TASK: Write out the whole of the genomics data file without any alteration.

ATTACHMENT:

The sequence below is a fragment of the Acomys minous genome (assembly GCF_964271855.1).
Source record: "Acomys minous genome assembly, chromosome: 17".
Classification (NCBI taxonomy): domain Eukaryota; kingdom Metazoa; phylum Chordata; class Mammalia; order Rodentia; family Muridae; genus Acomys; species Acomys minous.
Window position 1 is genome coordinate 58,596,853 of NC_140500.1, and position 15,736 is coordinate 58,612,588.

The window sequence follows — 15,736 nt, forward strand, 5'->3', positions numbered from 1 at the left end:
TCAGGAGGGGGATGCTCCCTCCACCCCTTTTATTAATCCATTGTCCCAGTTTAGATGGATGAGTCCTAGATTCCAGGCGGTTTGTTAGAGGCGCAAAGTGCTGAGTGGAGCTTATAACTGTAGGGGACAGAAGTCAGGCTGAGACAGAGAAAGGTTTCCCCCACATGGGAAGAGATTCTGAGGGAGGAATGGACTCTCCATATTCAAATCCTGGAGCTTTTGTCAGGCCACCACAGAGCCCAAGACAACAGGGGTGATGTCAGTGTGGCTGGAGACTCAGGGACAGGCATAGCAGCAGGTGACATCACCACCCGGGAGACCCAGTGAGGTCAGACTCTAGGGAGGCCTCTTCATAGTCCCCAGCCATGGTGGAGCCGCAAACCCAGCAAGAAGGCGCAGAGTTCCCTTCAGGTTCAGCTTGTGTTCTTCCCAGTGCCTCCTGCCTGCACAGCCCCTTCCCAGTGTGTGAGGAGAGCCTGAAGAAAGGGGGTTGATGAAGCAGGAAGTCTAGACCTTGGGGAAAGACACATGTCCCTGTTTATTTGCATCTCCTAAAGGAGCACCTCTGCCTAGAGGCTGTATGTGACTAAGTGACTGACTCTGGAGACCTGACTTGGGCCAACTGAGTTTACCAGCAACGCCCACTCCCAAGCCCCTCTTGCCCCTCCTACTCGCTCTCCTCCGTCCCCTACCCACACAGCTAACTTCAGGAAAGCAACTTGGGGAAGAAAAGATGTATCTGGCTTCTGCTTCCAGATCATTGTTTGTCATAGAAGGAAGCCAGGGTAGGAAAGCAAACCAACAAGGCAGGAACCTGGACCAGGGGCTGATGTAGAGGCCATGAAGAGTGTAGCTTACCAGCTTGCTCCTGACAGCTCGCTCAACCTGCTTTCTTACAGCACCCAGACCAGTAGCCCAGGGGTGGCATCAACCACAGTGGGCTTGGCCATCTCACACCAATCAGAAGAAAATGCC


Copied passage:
The sequence below is a fragment of the Acomys minous genome (assembly GCF_964271855.1).
Source record: "Acomys minous genome assembly, chromosome: 17".
Classification (NCBI taxonomy): domain Eukaryota; kingdom Metazoa; phylum Chordata; class Mammalia; order Rodentia; family Muridae; genus Acomys; species Acomys minous.
Window position 1 is genome coordinate 58,596,853 of NC_140500.1, and position 15,736 is coordinate 58,612,588.

The window sequence follows — 15,736 nt, forward strand, 5'->3', positions numbered from 1 at the left end:
TCAGGAGGGGGATGCTCCCTCCACCCCTTTTATTAATCCATTGTCCCAGTTTAGATGGATGAGTCCTAGATTCCAGGCGGTTTGTTAGAGGCGCAAAGTGCTGAGTGGAGCTTATAACTGTAGGGGACAGAAGTCAGGCTGAGACAGAGAAAGGTTTCCCCCACATGGGAAGAGATTCTGAGGGAGGAATGGACTCTCCATATTCAAATCCTGGAGCTTTTGTCAGGCCACCACAGAGCCCAAGACAACAGGGGTGATGTCAGTGTGGCTGGAGACTCAGGGACAGGCATAGCAGCAGGTGACATCACCACCCGGGAGACCCAGTGAGGTCAGACTCTAGGGAGGCCTCTTCATAGTCCCCAGCCATGGTGGAGCCGCAAACCCAGCAAGAAGGCGCAGAGTTCCCTTCAGGTTCAGCTTGTGTTCTTCCCAGTGCCTCCTGCCTGCACAGCCCCTTCCCAGTGTGTGAGGAGAGCCTGAAGAAAGGGGGTTGATGAAGCAGGAAGTCTAGACCTTGGGGAAAGACACATGTCCCTGTTTATTTGCATCTCCTAAAGGAGCACCTCTGCCTAGAGGCTGTATGTGACTAAGTGACTGACTCTGGAGACCTGACTTGGGCCAACTGAGTTTACCAGCAACGCCCACTCCCAAGCCCCTCTTGCCCCTCCTACTCGCTCTCCTCCGTCCCCTACCCACACAGCTAACTTCAGGAAAGCAACTTGGGGAAGAAAAGATGTATCTGGCTTCTGCTTCCAGATCATTGTTTGTCATAGAAGGAAGCCAGGGTAGGAAAGCAAACCAACAAGGCAGGAACCTGGACCAGGGGCTGATGTAGAGGCCATGAAGAGTGTAGCTTACCAGCTTGCTCCTGACAGCTCGCTCAACCTGCTTTCTTACAGCACCCAGACCAGTAGCCCAGGGGTGGCATCAACCACAGTGGGCTTGGCCATCTCACACCAATCAGAAGAAAATGCC